The recent decisions of the Sindh government, in agreement with the president, to repeal the Sindh Local Government Ordinance of 2001 and the Police Ordinance of 2002, and resurrect the 1979 Sindh Local Government Ordinance and the Police Act 1861, are certainly retrograde steps. In one broad sweep, an elected government has set aside a century of progress (barring, of course, the dictatorship periods) and again disempowered governance at the local level. Such measures would be unthinkable under the British Raj, let alone in an independent democratic setup. Both the federal and the provincial governments have yet to make any clear arguments in favour of such a change. Official statements only claim that the legislation was repealed because it was passed under a dictator. Without focusing on the hypocrisy of such an arbitrary choice (as certainly there are other reasons why these ordinances, and not others, are being repealed), it is clear that the 1979 local government ordinance was also promulgated by a dictator and with the aim of re-centring the government on the bureaucracy. Similarly, rather than improving upon the modernising aspects of the Police Order of 2002, the government has decided on the wholesale reimposition of a 150-year-old act, which was devised to control the populace, rather than to help it, in the aftermath of the 1857 revolt.

In a country like Pakistan, it should be self-evident that such a weakening of local democratic institutions would only harm self-governance in the future; local government is the basic building block for democracy and without its proper functioning, no parliamentary democracy can succeed. Also, by reimposing the ‘fear’ model for the police, the government is preventing the modernisation and sophistication of the police force and inhibiting it from becoming a service for the people.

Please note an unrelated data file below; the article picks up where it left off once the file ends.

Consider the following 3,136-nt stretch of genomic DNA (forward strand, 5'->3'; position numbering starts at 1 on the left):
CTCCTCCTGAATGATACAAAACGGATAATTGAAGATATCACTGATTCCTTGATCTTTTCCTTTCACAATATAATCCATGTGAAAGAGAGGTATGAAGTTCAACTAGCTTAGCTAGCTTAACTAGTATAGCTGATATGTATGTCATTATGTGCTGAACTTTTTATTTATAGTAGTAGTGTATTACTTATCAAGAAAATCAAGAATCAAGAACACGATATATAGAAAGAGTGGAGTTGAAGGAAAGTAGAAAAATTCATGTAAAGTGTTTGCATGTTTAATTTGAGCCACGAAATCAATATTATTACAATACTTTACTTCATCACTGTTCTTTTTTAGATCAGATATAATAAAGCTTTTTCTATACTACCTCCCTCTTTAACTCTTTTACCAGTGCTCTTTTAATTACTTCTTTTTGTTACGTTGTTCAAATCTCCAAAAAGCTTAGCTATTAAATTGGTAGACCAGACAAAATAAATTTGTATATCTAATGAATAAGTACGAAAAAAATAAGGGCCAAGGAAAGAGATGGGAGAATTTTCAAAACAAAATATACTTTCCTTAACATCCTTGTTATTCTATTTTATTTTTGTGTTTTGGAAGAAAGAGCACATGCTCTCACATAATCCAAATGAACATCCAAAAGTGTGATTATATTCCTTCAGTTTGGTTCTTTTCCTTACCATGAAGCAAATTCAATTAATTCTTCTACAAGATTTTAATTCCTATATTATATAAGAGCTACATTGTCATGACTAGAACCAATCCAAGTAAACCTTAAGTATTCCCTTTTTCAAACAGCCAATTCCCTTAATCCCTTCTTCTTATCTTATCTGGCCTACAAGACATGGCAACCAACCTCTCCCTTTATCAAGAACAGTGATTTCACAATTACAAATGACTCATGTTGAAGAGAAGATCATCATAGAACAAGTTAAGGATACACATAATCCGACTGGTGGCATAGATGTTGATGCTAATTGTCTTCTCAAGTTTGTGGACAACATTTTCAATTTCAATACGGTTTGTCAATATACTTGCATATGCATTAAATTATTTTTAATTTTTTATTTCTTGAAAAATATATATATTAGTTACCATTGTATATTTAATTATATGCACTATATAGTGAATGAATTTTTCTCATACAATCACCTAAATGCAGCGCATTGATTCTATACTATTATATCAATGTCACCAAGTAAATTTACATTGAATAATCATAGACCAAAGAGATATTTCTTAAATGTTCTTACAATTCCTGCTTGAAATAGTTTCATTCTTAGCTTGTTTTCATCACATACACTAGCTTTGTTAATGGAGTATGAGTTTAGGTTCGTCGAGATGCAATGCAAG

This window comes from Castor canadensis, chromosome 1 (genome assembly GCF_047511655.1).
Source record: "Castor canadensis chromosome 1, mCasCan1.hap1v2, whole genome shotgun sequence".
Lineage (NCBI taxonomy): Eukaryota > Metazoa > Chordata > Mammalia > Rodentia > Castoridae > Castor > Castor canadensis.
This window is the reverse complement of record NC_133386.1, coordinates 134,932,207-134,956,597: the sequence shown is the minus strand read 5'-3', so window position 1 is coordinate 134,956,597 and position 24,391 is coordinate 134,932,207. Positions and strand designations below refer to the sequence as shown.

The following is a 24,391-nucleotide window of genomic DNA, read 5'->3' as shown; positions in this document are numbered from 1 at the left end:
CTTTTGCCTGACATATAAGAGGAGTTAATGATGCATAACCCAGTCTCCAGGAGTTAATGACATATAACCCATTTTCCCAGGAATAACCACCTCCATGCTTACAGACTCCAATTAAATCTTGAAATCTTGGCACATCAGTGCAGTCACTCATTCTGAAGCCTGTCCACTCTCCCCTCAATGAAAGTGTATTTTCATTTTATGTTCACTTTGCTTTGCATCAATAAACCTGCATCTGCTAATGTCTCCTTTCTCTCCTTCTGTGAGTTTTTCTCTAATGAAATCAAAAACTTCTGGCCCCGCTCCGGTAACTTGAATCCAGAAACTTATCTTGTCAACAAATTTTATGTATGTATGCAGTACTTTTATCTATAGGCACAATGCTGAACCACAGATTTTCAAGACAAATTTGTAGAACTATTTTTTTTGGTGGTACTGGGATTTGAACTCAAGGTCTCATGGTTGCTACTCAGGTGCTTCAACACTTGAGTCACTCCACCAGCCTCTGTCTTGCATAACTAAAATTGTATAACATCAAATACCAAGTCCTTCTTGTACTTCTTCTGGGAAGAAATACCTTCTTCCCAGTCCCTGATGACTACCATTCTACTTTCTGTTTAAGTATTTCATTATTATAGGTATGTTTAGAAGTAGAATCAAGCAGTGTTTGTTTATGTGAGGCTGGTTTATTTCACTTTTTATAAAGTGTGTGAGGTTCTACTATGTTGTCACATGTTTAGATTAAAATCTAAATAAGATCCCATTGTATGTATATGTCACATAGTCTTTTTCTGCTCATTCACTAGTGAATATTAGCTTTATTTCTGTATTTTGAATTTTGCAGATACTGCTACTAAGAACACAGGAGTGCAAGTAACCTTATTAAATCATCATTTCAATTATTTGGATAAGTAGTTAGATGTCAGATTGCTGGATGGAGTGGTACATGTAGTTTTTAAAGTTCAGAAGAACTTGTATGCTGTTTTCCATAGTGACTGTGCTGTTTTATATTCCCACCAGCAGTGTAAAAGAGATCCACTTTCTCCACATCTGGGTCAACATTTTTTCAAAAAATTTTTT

It is a real shame that a ‘democratic’ government is spearheading such initiatives.

Published in The Express Tribune, July 12th, 2011.

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Reader Comments (22)

  • Sohail
    Jul 12, 2011 - 1:57AM

    This country deserves this torture… u wanted this democracy, now take it… u sacrificed the real democracy, the real governance for this crap… u shouted go musharraf, now enjoy life without musharraf… stupids of my country, accept what u deserve!

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  • tat
    Jul 12, 2011 - 1:57AM

    Very well said!!!

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  • Fouzia
    Jul 12, 2011 - 2:24AM

    Unfortunately, Pakistan’s had been a victim of either neat dictatorship or democracy coated dictatorship. Local body rep leads to empowerment of people and democracy in its true essenceRecommend

  • Mujtaba Zaidi
    Jul 12, 2011 - 2:33AM

    on the basis of this argument that Local Body Govt. System was a Produce of a dictator is not a valid argument at all..